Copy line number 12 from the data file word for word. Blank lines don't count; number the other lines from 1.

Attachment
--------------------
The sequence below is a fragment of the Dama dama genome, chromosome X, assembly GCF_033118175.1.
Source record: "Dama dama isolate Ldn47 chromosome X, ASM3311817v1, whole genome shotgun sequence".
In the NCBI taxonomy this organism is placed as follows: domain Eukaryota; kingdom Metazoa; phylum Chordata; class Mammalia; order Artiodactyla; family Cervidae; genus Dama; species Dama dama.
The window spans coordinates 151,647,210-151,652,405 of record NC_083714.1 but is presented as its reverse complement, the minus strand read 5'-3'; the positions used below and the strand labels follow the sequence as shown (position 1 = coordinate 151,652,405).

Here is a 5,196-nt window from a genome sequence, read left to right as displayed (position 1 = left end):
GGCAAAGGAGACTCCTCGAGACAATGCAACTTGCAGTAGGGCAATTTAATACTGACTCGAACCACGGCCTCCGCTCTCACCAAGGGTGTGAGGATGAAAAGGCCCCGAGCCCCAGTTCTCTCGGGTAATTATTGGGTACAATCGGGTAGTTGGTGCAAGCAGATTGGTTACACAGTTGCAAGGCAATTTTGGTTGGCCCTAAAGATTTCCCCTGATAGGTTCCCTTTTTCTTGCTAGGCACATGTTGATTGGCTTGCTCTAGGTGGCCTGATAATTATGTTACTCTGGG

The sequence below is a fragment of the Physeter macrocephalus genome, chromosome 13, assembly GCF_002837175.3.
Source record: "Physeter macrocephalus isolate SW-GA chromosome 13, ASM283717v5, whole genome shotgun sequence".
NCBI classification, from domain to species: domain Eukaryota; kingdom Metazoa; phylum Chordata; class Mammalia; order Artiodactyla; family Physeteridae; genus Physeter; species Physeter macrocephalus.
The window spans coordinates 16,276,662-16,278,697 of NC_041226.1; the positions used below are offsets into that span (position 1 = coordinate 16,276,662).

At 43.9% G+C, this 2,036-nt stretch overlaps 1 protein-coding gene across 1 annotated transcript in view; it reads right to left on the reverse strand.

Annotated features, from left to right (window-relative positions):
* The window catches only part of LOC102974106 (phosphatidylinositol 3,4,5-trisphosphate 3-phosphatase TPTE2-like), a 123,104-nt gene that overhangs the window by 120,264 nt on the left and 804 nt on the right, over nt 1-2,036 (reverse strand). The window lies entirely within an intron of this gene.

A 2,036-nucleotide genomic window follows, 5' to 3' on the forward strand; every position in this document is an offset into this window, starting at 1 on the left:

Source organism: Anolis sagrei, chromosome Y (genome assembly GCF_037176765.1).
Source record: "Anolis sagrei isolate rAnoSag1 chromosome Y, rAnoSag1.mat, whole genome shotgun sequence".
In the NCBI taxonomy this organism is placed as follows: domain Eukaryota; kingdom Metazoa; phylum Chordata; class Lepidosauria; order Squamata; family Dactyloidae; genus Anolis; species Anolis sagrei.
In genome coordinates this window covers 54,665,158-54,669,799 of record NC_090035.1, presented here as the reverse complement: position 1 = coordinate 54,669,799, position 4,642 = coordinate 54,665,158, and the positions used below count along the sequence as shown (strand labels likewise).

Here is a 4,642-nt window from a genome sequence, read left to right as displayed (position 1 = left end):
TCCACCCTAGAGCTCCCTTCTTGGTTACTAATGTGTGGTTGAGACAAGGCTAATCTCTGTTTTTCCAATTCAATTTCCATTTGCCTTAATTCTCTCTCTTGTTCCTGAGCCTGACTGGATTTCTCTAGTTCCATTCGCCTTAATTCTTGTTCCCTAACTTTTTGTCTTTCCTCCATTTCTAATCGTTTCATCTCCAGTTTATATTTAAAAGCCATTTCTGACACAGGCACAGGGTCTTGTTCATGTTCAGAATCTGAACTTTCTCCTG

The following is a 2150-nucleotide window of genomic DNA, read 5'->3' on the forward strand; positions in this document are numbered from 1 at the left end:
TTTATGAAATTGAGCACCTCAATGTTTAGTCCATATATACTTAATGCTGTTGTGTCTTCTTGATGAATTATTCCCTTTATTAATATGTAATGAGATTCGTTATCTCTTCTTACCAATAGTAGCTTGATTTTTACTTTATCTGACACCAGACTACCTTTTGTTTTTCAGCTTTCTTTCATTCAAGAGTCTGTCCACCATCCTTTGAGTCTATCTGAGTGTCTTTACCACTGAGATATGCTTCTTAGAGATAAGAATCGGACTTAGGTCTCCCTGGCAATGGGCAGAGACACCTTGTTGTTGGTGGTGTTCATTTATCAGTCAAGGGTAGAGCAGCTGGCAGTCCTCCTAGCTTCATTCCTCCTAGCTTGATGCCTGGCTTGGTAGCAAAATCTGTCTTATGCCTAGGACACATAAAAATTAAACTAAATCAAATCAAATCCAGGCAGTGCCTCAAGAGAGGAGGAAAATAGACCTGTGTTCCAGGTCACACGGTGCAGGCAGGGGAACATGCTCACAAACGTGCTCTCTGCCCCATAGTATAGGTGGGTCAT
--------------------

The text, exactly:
Annotated features, from left to right (window-relative positions):